The electrolytic detector, or the bare-point electrolytic detector as it was also called, was a type of detector (demodulator) used in early radio receivers. First used by Canadian radio researcher Reginald Fessenden in 1903, it was used until about 1913, after which it was superseded by vacuum tube detectors such as the Fleming valve and the Audion. It was considered very sensitive and reliable compared to other detectors available at the time such as the magnetic detector and the coherer. It was one of the first rectifying detectors, able to receive AM (sound) transmissions.
While working to develop voice transmission, Reginald Fessenden realised that the radio detectors available would not be suitable for his purpose. Although they worked well for receiving the on-off signals of spark gap transmitters, the coherer and related types of detectors were not, in today's terms, fast enough for receiving audio signals.
In 1902 Fessenden developed what he called a "barretter" detector that would work to receive AM signals, but it was not very sensitive. The barretter used a fine platinum wire, called Wollaston wire, manufactured as a platinum core in a silver sheath that had to be stripped off with acid. In the process of stripping some Wollaston wire, Fessenden left it immersed in acid too long, until only a tip remained in contact with the solution; he noted that it responded well to radio signals being generated nearby, and could be used as new type of detector.
This story was disputed at the time, with credit for the discovery also given to Michael I. Pupin, W. Schloemilch, Hugo Gernsback and others. However, it is apparent that Fessenden was the first to put the device to practical use.
The action of this detector is based upon the fact that only the tip of a platinum wire a few thousandths of an inch in diameter is immersed in an electrolyte solution, and a small D.C. voltage bias is applied to the cell thus formed. Platinum is used because other metals are too quickly dissolved in the acid. The resulting bias current decomposes the solution by electrolysis into tiny gas bubbles that cling to the metal point and tend to insulate the metal tip from the solution thus reducing the bias current. An incoming R.F. current can flow better in the direction across the point that makes the point more negative. That recombines the gases and increases point exposure to the liquid. RF current flow in the direction that makes the point more positive only reinforces gaseous blocking of the point. Detection results from this asymmetrical flow.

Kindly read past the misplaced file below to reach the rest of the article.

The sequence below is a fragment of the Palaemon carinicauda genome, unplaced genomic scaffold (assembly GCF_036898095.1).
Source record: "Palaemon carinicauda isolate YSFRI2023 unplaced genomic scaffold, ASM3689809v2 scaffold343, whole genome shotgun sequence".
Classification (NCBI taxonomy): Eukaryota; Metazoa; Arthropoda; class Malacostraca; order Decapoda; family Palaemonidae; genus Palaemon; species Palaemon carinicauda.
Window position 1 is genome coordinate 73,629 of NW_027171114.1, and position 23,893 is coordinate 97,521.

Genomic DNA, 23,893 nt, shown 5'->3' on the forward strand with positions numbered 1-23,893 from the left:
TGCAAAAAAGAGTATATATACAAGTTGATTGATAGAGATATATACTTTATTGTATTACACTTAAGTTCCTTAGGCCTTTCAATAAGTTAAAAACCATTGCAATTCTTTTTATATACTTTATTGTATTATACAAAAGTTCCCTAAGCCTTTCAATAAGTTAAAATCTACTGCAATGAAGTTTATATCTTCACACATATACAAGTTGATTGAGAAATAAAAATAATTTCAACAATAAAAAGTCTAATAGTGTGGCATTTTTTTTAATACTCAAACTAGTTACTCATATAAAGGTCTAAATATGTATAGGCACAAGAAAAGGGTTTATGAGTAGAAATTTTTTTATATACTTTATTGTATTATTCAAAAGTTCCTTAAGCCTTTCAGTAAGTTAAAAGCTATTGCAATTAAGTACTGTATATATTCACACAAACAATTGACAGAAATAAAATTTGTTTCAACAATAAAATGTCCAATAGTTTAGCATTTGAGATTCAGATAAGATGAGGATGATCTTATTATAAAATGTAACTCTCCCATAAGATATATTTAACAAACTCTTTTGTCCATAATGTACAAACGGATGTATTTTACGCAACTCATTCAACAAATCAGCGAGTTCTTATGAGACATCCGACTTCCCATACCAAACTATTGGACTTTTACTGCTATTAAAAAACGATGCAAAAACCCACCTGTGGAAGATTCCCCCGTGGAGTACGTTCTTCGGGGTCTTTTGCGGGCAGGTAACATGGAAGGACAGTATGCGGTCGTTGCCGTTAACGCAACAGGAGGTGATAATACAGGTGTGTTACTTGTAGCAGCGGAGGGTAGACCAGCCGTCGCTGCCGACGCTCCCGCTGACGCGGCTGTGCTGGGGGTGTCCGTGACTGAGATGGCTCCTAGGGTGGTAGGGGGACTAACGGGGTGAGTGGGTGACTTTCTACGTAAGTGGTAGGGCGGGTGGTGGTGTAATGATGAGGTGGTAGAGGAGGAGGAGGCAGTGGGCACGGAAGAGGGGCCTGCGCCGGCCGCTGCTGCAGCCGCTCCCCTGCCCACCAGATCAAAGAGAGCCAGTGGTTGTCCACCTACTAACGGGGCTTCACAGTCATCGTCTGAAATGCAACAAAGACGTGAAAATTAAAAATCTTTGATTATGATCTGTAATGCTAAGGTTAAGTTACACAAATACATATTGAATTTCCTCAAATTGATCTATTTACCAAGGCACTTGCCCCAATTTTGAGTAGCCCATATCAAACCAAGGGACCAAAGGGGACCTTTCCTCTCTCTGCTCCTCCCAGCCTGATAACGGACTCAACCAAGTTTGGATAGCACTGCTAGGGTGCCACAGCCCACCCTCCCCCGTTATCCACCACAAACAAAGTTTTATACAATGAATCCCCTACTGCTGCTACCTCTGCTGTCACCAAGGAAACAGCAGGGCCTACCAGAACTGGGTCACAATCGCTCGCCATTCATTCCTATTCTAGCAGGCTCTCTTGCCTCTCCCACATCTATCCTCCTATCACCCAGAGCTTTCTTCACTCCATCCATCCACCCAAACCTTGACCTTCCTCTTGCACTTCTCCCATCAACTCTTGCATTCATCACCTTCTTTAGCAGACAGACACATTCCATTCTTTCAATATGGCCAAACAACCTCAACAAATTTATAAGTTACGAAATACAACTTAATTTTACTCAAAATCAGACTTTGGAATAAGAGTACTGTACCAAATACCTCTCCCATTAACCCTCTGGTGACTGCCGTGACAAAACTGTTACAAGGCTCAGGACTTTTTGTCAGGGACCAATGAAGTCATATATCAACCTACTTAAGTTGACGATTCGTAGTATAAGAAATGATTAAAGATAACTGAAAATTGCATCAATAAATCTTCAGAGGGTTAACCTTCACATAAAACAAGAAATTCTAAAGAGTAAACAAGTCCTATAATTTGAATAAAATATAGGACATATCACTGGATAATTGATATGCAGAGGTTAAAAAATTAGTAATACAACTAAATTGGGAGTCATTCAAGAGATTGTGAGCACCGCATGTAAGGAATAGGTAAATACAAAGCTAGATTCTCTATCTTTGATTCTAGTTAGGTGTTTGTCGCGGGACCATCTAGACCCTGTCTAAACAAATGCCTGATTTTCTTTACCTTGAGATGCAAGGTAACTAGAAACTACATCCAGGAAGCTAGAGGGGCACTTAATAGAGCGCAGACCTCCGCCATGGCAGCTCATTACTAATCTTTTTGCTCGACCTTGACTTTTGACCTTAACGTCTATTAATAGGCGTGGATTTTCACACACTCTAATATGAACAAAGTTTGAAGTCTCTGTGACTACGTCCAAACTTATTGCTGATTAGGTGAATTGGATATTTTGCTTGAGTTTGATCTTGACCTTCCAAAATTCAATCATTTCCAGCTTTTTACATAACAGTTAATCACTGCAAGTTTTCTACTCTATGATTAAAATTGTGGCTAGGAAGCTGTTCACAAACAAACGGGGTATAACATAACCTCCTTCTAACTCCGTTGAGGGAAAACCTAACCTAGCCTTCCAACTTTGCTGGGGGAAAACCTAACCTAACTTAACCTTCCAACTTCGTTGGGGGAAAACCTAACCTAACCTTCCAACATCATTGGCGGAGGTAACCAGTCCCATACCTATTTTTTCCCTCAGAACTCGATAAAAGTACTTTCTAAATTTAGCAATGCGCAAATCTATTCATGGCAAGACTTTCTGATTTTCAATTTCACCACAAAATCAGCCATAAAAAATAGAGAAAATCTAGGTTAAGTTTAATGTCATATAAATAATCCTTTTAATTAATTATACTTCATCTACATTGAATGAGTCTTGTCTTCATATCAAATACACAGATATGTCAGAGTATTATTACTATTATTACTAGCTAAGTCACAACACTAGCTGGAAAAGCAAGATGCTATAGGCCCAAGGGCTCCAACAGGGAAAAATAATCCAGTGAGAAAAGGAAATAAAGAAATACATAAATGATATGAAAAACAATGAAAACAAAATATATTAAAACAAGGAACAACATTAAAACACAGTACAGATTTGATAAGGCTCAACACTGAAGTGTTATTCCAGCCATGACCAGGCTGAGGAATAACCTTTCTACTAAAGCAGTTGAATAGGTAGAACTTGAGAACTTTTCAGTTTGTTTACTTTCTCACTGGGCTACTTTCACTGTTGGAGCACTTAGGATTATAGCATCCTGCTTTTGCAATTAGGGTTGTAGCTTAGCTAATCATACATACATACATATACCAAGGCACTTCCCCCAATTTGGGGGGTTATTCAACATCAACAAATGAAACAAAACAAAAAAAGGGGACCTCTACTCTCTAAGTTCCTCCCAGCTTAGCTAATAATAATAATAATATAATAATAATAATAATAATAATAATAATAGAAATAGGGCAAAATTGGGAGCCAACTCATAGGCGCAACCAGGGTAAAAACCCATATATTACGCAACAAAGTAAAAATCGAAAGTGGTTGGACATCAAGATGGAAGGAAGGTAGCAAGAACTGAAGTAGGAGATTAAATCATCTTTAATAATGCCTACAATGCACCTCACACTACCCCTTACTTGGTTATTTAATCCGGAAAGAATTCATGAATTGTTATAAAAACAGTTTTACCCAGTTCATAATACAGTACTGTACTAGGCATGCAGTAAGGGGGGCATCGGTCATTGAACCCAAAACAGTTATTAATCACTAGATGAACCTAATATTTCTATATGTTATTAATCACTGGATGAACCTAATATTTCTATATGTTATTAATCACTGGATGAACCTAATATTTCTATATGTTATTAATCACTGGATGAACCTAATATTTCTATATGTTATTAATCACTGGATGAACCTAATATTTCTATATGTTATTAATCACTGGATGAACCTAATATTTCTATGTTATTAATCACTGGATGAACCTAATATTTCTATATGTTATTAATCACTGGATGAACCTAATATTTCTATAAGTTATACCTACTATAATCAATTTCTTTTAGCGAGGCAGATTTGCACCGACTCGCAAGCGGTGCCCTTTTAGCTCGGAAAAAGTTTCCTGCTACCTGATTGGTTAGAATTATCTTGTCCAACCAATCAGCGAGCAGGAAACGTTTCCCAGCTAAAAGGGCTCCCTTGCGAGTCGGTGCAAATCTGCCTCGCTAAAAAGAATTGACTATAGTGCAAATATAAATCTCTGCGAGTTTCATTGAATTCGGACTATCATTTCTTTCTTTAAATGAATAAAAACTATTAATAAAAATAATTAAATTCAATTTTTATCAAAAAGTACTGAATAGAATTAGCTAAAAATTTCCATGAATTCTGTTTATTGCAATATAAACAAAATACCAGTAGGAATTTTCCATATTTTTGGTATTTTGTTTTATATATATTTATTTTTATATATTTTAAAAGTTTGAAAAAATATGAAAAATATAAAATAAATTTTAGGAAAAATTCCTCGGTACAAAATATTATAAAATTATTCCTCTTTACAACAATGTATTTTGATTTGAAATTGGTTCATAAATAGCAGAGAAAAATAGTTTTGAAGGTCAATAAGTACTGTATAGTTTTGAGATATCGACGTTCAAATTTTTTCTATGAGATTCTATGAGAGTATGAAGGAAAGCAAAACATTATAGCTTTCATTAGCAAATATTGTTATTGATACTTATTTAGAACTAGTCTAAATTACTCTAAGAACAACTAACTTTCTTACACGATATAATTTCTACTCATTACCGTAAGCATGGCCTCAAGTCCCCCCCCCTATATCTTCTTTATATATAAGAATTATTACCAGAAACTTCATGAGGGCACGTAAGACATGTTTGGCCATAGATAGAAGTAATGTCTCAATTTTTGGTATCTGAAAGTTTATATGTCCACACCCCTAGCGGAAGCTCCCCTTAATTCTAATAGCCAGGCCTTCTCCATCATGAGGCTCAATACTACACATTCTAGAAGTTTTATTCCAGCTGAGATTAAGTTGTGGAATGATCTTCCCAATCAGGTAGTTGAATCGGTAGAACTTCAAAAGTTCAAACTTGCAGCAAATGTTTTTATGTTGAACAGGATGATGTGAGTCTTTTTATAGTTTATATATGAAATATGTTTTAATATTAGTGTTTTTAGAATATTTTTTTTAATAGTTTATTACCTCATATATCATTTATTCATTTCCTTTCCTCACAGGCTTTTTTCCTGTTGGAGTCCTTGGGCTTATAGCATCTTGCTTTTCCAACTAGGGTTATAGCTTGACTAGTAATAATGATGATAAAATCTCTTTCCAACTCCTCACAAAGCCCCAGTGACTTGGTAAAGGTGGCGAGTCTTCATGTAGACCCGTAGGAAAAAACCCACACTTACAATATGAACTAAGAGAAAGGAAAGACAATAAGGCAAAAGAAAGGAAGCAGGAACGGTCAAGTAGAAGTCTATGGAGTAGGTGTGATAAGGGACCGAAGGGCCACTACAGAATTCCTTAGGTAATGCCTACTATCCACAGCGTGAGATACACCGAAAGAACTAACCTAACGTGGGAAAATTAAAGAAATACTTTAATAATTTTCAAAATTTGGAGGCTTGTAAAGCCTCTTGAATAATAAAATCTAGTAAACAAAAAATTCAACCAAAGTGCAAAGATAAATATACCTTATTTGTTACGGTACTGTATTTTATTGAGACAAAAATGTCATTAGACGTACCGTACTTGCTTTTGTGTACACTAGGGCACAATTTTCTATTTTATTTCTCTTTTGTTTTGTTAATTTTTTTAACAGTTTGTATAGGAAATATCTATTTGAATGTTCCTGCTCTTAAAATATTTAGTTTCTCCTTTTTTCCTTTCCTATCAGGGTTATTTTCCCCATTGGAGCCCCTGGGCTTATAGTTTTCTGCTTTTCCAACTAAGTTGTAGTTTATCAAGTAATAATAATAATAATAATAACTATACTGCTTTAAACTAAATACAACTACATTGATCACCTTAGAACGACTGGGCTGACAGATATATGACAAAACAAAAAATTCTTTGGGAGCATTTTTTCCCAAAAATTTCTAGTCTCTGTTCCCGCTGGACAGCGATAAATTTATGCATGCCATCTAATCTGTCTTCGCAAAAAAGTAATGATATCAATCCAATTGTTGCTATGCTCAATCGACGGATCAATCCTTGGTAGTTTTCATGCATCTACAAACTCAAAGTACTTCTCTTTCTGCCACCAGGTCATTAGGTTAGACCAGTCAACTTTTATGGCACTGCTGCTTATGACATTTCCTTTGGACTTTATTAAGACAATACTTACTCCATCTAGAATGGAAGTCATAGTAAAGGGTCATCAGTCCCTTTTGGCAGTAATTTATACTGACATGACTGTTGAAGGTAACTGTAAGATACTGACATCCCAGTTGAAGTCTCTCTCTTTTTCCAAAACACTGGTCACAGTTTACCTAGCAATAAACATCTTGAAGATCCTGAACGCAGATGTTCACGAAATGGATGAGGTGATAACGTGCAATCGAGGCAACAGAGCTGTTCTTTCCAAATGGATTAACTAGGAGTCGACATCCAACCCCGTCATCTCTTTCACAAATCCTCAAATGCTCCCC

In practical use a series circuit is made of the detector, headphones, and a battery with a potentiometer. The wire is made positive, and the signal to be demodulated is applied directly to it; a small (about 5 ml) platinum cup filled with either sulfuric or nitric acid completes the headphone circuit, and is also connected to ground to complete the signal circuit. To adjust the cell, the point of the wire electrode is dipped into the electrolyte and the potentiometer adjusted until a hissing noise is heard in the headphones; the potentiometer is then moved back until the noise just ceases, at which point the detector is in its most sensitive state.
Another form of electrolytic detector, the sealed-point electrolytic detector, which could stand considerable rough usage, was commercially known as the Radioson Detector; it had the cell sealed in a glass envelope. The operation was the same as in the bare-point electrolytic detector, the advantage being that the acid was sealed in, and consequently could not spill or evaporate.
- Belrose, John S. (5–7 September 1995). "Receiver Technology". International Conference on 100 Years of Radio. IEEE. Retrieved 28 July 2010.